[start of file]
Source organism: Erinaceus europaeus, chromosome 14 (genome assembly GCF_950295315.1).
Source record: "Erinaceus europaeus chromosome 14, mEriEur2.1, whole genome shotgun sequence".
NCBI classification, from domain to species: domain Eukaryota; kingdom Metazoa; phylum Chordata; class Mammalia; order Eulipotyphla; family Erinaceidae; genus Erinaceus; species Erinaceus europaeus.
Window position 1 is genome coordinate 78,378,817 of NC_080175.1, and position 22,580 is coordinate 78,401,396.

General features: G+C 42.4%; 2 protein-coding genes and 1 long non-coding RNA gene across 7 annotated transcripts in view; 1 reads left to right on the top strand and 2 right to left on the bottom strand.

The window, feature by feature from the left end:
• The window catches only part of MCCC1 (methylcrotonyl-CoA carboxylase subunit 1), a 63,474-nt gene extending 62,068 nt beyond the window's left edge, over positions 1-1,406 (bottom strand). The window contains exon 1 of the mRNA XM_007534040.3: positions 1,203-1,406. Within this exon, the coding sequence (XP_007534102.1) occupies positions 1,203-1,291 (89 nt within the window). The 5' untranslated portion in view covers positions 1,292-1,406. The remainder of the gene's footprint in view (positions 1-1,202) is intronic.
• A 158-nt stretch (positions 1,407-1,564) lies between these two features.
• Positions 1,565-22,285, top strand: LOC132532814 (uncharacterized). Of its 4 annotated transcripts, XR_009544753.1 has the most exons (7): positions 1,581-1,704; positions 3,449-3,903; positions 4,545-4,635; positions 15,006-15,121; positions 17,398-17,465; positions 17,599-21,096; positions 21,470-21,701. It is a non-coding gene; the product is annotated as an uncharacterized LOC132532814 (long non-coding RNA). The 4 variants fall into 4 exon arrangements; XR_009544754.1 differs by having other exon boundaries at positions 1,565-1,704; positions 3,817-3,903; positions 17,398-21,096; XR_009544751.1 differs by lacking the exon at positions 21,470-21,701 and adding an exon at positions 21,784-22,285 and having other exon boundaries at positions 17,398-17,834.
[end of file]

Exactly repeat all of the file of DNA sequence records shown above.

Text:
Source organism: Erinaceus europaeus, chromosome 14 (genome assembly GCF_950295315.1).
Source record: "Erinaceus europaeus chromosome 14, mEriEur2.1, whole genome shotgun sequence".
NCBI classification, from domain to species: domain Eukaryota; kingdom Metazoa; phylum Chordata; class Mammalia; order Eulipotyphla; family Erinaceidae; genus Erinaceus; species Erinaceus europaeus.
Window position 1 is genome coordinate 78,378,817 of NC_080175.1, and position 22,580 is coordinate 78,401,396.

General features: G+C 42.4%; 2 protein-coding genes and 1 long non-coding RNA gene across 7 annotated transcripts in view; 1 reads left to right on the top strand and 2 right to left on the bottom strand.

The window, feature by feature from the left end:
• The window catches only part of MCCC1 (methylcrotonyl-CoA carboxylase subunit 1), a 63,474-nt gene extending 62,068 nt beyond the window's left edge, over positions 1-1,406 (bottom strand). The window contains exon 1 of the mRNA XM_007534040.3: positions 1,203-1,406. Within this exon, the coding sequence (XP_007534102.1) occupies positions 1,203-1,291 (89 nt within the window). The 5' untranslated portion in view covers positions 1,292-1,406. The remainder of the gene's footprint in view (positions 1-1,202) is intronic.
• A 158-nt stretch (positions 1,407-1,564) lies between these two features.
• Positions 1,565-22,285, top strand: LOC132532814 (uncharacterized). Of its 4 annotated transcripts, XR_009544753.1 has the most exons (7): positions 1,581-1,704; positions 3,449-3,903; positions 4,545-4,635; positions 15,006-15,121; positions 17,398-17,465; positions 17,599-21,096; positions 21,470-21,701. It is a non-coding gene; the product is annotated as an uncharacterized LOC132532814 (long non-coding RNA). The 4 variants fall into 4 exon arrangements; XR_009544754.1 differs by having other exon boundaries at positions 1,565-1,704; positions 3,817-3,903; positions 17,398-21,096; XR_009544751.1 differs by lacking the exon at positions 21,470-21,701 and adding an exon at positions 21,784-22,285 and having other exon boundaries at positions 17,398-17,834.